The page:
This West Marin studio helps people learn how to make art by hand.
IN A WORLD of digital apps that create “art” in seconds, Sirima Sataman is a throwback. She carves, she draws, she prints. She drives a 37-year-old Volkswagen bus. All of which makes the Thailand-born Bolinas resident perfect for West Marin, where she has a studio and a workshop.
They are what you need to print — like flour and water.
What happens here?
It’s my studio, where I work, and a workshop where people take lessons.
Who, for example?
They might be someone who wants to do something creative with friends, such as make woodcuts, do prints for holiday gifts or make letterpress stationery. I also have professional artists who work on thematic series.
How long are the workshops?
A half day or a full day. In a half day, you can easily do letterpress or begin to learn some of the deeper techniques. There’s a lot of stuff you can do. It’s like taking a music lesson — it’s really tailored toward the person and what that person wants to do.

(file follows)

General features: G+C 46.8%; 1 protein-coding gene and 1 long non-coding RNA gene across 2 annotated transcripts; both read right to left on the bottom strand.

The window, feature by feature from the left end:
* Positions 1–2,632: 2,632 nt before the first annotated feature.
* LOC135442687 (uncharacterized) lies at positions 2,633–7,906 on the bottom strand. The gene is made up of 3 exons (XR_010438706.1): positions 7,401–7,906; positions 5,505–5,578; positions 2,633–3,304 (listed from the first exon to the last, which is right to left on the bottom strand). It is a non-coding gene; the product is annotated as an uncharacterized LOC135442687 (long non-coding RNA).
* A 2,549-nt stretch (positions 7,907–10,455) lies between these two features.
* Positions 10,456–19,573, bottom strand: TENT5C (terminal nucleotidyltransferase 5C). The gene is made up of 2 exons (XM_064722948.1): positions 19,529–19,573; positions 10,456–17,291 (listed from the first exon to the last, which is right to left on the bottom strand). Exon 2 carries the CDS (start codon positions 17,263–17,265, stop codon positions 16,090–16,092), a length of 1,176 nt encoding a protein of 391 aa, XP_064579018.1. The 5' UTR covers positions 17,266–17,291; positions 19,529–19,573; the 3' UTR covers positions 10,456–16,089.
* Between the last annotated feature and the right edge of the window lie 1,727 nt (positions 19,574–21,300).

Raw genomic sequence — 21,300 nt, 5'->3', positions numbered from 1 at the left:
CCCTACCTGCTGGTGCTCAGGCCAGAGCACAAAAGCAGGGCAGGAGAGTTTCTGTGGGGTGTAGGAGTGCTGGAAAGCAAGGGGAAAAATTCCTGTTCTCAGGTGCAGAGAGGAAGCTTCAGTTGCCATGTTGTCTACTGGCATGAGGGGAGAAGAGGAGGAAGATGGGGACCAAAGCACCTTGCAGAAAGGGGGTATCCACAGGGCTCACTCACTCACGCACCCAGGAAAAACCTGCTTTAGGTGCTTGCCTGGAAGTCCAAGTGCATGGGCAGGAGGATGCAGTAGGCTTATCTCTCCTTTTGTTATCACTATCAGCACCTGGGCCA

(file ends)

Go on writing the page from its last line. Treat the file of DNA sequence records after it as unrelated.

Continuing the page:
How do kids react?
They look at the big prints and say, “Wow, did you print those with a computer?” No, I tell them, “I’m a printer and I printed it.” The concept is as foreign to them as a telephone with a cord.
Why don’t you use digital?
There’s something intentional about using older technology. Nothing here is fast. It’s about slowing down. People ask, “Why don’t you get a laser cutter to do this?” Because then the mark of the hand is lost. There’s all this character in the brushstroke or the carving.
Yes, but it lets the idiosyncrasy come through.
Your Volkswagen bus is in some of your prints.
That’s just happenstance. She was with me when I was drawing. She’s a 1978. Her name is Bess. I’ve taken her everywhere — over the Rockies and to New Mexico.
What do you like about teaching?
It’s kind of corny, but I like the moment in our collaboration when people realize what’s possible. People will come in and get stuck. When I work with them, they suddenly see that everything is possible. It’s like as a parent when you teach a kid how to ride a bike and he realizes, oh, my god, I can totally ride that bike everywhere! That’s great. When they start seeing what’s possible, then they don’t really need me.